Tell Me The Landscape In Which You Live And I'll Tell You Who You Are

The story of Whitehorse The Man is a true story of one man, from the Navajo Nation, who survived to provide for future generations. He looked to his one creator and knew when he left this world, he would be reunited with his beloved wife, Theodora.

In the distance, billowing thunderclouds against the orange and red sky peered behind the towering steeples of Monument Valley, Arizona. A familiar sound of the Ancient Ones could be heard chanting, singing and dancing throughout the Valley as though they came from beyond to rejoice in the birth of a new life. On this day, August 12, 1906, the Diné, on the Navajo Reservation, were to receive its newest member whom they named Whitehorse. Diné are proud people who live by their culture and traditions, but most importantly, their word. The name Whitehorse symbolizes strength and freedom. A little brother was born a year later. Whitehorse grew up on the reservation until the death of his parents around 1914. A trapper passing through the reservation took ill and passed away. Later, they realized the trapper carried their worst fear. . .Yellow Fever. One-by-one, including his mother and father, families became ill and left to join their Ancestors. Yellow Fever, the bringer of death, spread like wildfire. His parents weren't the only ones taken away. Over 800 people contracted this devastating illness and perished; some, never to be heard of again. This was the beginning of a life that has been sleeping in the eyes of the Garcia family, descendants of Whitehorse who neglected their heritage by not acknowledging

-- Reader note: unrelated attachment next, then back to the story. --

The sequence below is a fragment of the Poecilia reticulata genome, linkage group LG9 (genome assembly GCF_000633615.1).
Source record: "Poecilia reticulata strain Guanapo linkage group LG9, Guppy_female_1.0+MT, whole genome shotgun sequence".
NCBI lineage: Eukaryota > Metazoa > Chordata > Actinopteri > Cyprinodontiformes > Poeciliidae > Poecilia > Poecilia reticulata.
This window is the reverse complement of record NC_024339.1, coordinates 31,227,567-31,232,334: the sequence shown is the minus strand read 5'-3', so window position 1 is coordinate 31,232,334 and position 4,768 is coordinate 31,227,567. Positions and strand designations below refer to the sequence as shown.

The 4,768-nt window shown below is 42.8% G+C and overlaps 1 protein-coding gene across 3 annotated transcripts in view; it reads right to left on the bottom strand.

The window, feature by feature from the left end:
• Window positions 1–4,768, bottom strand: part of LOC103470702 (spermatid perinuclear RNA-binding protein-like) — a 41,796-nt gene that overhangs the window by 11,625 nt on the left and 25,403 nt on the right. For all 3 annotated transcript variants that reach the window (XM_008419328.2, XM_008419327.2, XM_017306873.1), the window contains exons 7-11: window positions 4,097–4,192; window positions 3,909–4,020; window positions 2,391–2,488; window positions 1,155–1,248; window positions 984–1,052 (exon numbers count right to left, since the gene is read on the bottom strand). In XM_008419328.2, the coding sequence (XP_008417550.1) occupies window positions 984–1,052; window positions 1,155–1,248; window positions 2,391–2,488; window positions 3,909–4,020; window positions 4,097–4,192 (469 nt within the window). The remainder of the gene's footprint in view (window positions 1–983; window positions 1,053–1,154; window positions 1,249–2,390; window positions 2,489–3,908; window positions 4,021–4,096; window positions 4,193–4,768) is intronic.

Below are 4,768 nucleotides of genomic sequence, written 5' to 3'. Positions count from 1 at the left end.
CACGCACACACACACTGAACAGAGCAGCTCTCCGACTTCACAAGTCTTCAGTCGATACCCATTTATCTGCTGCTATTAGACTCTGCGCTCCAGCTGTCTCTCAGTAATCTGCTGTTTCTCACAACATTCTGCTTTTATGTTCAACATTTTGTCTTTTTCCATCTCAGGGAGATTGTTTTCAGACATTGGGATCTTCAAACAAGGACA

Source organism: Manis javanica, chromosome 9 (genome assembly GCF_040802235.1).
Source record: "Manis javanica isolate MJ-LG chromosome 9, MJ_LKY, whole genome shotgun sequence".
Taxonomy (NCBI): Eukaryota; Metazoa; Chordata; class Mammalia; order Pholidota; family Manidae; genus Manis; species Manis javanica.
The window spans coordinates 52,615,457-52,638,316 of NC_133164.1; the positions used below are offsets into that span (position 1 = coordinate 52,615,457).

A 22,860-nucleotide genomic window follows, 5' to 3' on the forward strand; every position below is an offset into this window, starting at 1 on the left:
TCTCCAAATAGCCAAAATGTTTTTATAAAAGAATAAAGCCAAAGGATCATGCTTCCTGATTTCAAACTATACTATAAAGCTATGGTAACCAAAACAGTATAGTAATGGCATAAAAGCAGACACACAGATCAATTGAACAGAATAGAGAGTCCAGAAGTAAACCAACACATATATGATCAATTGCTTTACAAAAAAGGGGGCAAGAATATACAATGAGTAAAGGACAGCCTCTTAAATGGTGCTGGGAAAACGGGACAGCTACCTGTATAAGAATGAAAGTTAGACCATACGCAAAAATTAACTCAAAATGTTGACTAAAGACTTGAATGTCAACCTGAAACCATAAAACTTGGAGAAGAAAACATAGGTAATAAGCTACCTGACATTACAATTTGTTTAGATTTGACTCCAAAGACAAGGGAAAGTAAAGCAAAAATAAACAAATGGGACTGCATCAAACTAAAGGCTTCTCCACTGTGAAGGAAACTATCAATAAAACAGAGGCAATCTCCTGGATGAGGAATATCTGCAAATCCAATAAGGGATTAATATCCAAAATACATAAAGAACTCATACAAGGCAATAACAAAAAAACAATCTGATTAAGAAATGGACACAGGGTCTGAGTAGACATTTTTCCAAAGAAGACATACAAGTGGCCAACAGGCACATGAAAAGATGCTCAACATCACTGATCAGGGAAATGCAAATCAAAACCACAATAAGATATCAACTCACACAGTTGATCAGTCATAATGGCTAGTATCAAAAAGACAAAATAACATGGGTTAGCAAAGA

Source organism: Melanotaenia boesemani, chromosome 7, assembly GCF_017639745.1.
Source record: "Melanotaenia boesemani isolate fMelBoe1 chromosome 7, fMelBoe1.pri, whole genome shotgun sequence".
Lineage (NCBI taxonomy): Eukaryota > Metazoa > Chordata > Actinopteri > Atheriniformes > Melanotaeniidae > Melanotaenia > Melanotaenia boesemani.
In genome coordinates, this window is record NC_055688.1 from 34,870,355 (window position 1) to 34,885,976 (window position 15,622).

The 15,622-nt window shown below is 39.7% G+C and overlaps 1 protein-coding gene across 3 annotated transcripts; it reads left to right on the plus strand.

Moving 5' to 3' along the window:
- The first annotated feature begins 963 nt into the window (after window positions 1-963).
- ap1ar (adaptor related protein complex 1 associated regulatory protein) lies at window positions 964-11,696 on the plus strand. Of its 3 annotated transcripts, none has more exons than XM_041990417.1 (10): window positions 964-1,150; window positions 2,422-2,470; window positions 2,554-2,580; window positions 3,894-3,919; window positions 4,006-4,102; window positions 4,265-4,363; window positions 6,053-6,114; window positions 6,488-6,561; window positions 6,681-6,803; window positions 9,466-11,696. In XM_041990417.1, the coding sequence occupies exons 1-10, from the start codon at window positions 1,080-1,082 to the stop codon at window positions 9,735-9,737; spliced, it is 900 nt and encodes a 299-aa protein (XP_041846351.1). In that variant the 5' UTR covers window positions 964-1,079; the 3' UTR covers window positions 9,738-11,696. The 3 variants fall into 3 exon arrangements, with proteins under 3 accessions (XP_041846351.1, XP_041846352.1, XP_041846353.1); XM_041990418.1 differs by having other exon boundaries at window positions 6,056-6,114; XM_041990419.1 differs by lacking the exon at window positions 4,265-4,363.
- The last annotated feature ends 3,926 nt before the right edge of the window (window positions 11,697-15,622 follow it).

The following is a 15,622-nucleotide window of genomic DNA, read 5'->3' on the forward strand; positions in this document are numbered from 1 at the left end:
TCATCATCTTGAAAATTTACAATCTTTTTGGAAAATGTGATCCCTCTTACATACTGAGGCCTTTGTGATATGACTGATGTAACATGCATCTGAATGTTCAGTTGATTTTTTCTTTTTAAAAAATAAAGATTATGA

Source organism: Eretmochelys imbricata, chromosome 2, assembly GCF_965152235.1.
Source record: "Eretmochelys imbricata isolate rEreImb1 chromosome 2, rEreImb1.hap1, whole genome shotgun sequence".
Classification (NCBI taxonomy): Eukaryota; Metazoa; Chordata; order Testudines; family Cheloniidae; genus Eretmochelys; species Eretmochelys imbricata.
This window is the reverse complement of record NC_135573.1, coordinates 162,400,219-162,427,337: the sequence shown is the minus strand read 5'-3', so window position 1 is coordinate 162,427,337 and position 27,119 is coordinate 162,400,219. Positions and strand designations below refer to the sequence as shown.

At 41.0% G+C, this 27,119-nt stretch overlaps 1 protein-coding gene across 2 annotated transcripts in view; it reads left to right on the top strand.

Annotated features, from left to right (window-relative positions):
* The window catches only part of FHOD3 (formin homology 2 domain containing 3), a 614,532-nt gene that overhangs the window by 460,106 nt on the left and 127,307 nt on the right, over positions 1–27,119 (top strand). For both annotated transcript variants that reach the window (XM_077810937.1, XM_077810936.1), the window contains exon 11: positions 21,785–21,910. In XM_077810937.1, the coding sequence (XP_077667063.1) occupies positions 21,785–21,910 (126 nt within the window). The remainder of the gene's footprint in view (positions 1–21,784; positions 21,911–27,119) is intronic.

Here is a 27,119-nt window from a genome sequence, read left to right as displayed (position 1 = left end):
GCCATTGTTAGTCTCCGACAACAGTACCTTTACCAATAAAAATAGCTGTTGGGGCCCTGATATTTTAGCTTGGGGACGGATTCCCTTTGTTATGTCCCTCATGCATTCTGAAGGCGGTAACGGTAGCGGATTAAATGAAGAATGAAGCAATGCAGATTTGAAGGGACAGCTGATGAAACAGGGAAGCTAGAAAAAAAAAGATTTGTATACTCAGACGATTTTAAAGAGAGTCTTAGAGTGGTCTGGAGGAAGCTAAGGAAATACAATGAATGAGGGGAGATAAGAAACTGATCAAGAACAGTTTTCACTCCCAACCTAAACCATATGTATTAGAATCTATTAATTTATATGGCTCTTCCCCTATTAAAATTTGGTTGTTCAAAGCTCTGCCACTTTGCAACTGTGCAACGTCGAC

Whitehorse The Man.

 

I remember as a child, waking early each morning to join him at the breakfast table before he left for work. I would climb on his lap and ask him, "Dad, tell me about when you were a boy growing up in Arizona." I could see the gleam in his eyes, along with the sadness. . .he would hold me in his arms, look back and remember. Mom would be cooking breakfast and making his lunch for the long day ahead. I can still see the smile on her face as Dad looked back and reminisced. Paloma Blanca (WhiteDove) he would call me, "when I was a young boy, my father, your Great Grandfather, accidentally killed a man. A stranger arrived on the reservation and stole money from your Great Grandfather. When he approached the stranger for the money, the man got violent. Your Great Grandfather and this stranger got into a scuffle; and when your Great Grandfather struck him, the stranger fell back and hit his head on a rock. . .the stranger died. Because of this terrible accident, he was forced to change the family name to Garcia. He had to lose his identity, because he knew the officials wouldn't believe him." Dad went on to say that in the early 1900's, it was much more acceptable to be known as a Spaniard than an American Indian. Indians were hated throughout the land, and Indian killings happened too often. Justice would not intervene. He knew only too well that if they found out he was Indian, they would hang him without further investigation. "Oh well, he was only an Indian," the officials would say.

Updated: Friday, July 27, 2012

 

© 1994